The Lions, no doubt watching with interest from their hotel in Auckland, will have learned very little about the All Blacks' defensive capabilities or the power of their pack. They were hardly tested in either area.
But Phil Larder, the Lions' head defensive coach, will have been busy scribbling notes because New Zealand's slick and ruthless attacking qualities were in clear abundance as they ran in 15 tries.
Sitiveni Sivivatu - the Fijian-born winger who only qualified for New Zealand this year - became the first All Black to score four tries on his Test debut as he dazzled the crowd with electric footwork and clever handling.
Captain Tana Umaga and Doug Howlett scored two apiece and the All Blacks also worked tries for creative fly-half Dan Carter, Greg Somerville, Aaron Mauger, Ali Williams, Rodney So'oialo, Keven Mealamu and Mils Muliaina.
And all this without any Maori representatives. The likes of Rico Gear, the Crusaders' try machine, Jonno Gibbes, Carl Hayman and Leon MacDonald were all given leave to play the Lions on Saturday.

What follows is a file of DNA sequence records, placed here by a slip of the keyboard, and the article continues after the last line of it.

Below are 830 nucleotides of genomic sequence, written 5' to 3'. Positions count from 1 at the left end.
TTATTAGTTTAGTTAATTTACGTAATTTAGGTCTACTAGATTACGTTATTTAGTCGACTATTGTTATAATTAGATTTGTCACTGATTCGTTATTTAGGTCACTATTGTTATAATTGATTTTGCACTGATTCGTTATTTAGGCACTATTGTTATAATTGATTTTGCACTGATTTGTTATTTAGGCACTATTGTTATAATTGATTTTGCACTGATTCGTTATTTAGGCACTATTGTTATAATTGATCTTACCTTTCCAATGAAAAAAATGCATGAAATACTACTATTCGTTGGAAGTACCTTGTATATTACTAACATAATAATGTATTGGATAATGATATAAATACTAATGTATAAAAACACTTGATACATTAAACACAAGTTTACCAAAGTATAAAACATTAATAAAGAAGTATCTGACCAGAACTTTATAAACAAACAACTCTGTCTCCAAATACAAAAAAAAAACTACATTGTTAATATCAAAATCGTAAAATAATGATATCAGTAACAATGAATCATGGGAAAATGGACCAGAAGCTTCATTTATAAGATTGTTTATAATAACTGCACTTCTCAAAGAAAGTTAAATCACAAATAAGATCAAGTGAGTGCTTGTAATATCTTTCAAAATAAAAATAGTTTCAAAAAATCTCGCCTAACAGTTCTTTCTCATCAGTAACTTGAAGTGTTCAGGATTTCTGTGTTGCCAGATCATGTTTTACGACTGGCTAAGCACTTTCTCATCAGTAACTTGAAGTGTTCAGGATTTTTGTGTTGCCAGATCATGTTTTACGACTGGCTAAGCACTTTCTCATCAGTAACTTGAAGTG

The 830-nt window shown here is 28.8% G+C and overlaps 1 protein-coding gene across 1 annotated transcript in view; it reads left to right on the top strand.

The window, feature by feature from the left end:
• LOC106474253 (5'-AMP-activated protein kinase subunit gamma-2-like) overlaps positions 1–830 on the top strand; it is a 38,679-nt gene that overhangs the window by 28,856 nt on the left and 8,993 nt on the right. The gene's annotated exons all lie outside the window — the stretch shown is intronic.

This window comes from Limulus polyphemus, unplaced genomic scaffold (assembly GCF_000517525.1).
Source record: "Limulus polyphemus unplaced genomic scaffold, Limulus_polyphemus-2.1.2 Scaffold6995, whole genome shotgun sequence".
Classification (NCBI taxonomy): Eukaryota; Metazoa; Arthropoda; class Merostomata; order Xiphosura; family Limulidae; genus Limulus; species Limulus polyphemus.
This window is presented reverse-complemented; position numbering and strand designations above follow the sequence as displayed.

The All Blacks' only concerns will be the back-up goal-kicking once Carter was replaced and the fitness of Umaga, who hobbled off in the second half and spent the rest of the game with ice packed around his ankle.
New Zealand coach Graham Henry hailed the contribution of debutant Sivivatu after the match.
Henry said: "He could be very special player.
"Not only has he got ability with the ball in hand but he has got a good feel for the game, great touches, a good understanding of the game.
"He is a physical player as well, good defence.
"I just think he's a good footballer."